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  How big is big enough? and how tall do they get?
From: StroWi at t-online.de (StroWi) on 2002.04.14 at 09:37:43(8543)
Randy,

I think this is something most Amorphophallus growers are interested in. The list you propose is a very good idea!

I would like to take the chance to add the question how tall they get at a definite tuber size (lets say at good light and growing conditions):

Would any one know, if there is a close correlation between tuber size and PETIOLE HIGHT in Amorphophallus titanum?

If someone has figures or even an idea, I would be very intersted. (It could tell me when to built a higher greenhouse for my A.t. or do something different; see below)

I ask this in the same context as I asked for the effect of growth retardants on the petiole hight of A.t. or other big aroids with a single leaf some time ago. I did not get a response when I posted my question, but I think it should work, since growth retardants generally inhibit cell elongation to a certain extent. (Normally they are used in horticulture to shorten internode length in ornamentals like Poinsettias and others)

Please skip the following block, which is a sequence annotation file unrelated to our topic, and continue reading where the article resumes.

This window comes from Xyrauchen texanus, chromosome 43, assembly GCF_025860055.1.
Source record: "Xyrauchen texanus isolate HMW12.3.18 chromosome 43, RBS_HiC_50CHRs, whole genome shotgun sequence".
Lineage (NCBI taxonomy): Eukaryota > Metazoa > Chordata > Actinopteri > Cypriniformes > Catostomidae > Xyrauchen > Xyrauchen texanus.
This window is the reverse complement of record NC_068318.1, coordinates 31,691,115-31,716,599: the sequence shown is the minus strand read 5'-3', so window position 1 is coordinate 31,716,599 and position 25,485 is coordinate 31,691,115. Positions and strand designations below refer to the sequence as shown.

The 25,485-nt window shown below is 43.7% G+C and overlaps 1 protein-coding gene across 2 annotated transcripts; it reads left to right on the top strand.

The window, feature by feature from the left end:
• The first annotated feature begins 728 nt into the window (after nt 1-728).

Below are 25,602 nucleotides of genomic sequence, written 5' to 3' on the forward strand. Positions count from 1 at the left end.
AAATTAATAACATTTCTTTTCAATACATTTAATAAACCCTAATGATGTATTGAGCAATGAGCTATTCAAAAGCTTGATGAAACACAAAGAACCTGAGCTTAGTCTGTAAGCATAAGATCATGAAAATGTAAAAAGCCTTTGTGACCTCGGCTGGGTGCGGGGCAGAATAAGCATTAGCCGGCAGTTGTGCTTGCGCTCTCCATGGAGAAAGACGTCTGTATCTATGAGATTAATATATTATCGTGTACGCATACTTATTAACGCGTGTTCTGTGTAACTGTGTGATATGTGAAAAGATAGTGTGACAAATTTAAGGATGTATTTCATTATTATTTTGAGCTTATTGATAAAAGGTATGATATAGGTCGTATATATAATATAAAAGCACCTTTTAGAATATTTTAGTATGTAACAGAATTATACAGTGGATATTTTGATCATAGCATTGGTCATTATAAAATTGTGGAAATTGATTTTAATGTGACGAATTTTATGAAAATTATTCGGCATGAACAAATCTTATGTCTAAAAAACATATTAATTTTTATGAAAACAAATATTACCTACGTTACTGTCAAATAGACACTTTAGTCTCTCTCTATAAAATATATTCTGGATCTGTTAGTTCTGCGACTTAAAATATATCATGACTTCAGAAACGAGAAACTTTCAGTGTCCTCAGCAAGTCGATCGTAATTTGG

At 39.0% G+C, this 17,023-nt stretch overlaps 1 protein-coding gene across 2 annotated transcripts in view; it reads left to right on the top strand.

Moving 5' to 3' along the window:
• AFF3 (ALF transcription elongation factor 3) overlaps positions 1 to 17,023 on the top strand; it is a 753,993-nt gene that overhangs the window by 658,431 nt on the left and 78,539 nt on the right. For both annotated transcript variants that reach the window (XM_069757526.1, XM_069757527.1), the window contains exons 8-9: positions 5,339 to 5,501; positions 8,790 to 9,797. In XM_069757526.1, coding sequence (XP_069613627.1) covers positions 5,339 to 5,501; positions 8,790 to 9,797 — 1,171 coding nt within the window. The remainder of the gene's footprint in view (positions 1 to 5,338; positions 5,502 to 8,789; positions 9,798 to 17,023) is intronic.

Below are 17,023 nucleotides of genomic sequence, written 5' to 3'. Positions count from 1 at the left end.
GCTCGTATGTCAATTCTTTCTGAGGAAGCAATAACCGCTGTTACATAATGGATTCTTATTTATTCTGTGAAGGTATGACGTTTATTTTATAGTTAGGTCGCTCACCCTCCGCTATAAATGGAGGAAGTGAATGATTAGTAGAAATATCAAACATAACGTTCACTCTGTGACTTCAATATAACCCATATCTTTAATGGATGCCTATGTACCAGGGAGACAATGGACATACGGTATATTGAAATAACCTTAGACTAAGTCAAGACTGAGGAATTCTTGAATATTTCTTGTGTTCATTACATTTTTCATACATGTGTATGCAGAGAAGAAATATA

Looking forward to any comment!

Bernhard.

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From: "Ronald h Kessler" ronlene at worldnet.att.net> on 2002.04.14 at 19:18:57(8549)
A list is a good idea. If it contained photos of
the petiole and the leaf of all of the species, it would be a GREAT idea.
Ron

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From: "Julius Boos" ju-bo at msn.com> on 2002.04.14 at 19:50:46(8550)
----- Original Message -----
From:
StroWi
To: Multiple recipients of list AROID-L
Sent: Sunday, April 14, 2002 12:37
PM
Subject: Re: How big is big enough? and
how tall do they get?

Dear Bernhard and randy,

This is going to be a MOST difficult one
to determine! Aroids are strange plants, and some will bloom